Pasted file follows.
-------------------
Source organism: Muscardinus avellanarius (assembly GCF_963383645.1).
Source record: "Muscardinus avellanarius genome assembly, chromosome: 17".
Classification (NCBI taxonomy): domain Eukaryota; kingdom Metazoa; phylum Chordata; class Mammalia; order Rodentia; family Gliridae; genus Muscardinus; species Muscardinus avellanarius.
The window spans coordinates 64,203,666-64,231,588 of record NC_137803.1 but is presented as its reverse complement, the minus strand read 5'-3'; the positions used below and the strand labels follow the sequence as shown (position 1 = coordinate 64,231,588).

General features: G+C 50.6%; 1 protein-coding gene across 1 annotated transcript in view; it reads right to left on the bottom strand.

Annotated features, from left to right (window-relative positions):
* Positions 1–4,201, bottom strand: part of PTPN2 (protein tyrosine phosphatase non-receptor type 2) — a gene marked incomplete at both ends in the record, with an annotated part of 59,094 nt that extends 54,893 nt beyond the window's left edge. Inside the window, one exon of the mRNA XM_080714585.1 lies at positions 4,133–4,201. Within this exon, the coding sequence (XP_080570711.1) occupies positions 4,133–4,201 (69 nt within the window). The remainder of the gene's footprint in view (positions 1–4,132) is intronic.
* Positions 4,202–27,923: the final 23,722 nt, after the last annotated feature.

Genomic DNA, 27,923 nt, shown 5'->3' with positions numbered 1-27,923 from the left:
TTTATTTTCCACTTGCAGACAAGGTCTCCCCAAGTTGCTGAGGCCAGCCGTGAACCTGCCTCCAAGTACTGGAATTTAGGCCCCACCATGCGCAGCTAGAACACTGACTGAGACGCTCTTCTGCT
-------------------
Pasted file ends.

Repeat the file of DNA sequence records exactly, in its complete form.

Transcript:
Source organism: Muscardinus avellanarius (assembly GCF_963383645.1).
Source record: "Muscardinus avellanarius genome assembly, chromosome: 17".
Classification (NCBI taxonomy): domain Eukaryota; kingdom Metazoa; phylum Chordata; class Mammalia; order Rodentia; family Gliridae; genus Muscardinus; species Muscardinus avellanarius.
The window spans coordinates 64,203,666-64,231,588 of record NC_137803.1 but is presented as its reverse complement, the minus strand read 5'-3'; the positions used below and the strand labels follow the sequence as shown (position 1 = coordinate 64,231,588).

General features: G+C 50.6%; 1 protein-coding gene across 1 annotated transcript in view; it reads right to left on the bottom strand.

Annotated features, from left to right (window-relative positions):
* Positions 1–4,201, bottom strand: part of PTPN2 (protein tyrosine phosphatase non-receptor type 2) — a gene marked incomplete at both ends in the record, with an annotated part of 59,094 nt that extends 54,893 nt beyond the window's left edge. Inside the window, one exon of the mRNA XM_080714585.1 lies at positions 4,133–4,201. Within this exon, the coding sequence (XP_080570711.1) occupies positions 4,133–4,201 (69 nt within the window). The remainder of the gene's footprint in view (positions 1–4,132) is intronic.
* Positions 4,202–27,923: the final 23,722 nt, after the last annotated feature.

Genomic DNA, 27,923 nt, shown 5'->3' with positions numbered 1-27,923 from the left:
TTTATTTTCCACTTGCAGACAAGGTCTCCCCAAGTTGCTGAGGCCAGCCGTGAACCTGCCTCCAAGTACTGGAATTTAGGCCCCACCATGCGCAGCTAGAACACTGACTGAGACGCTCTTCTGCT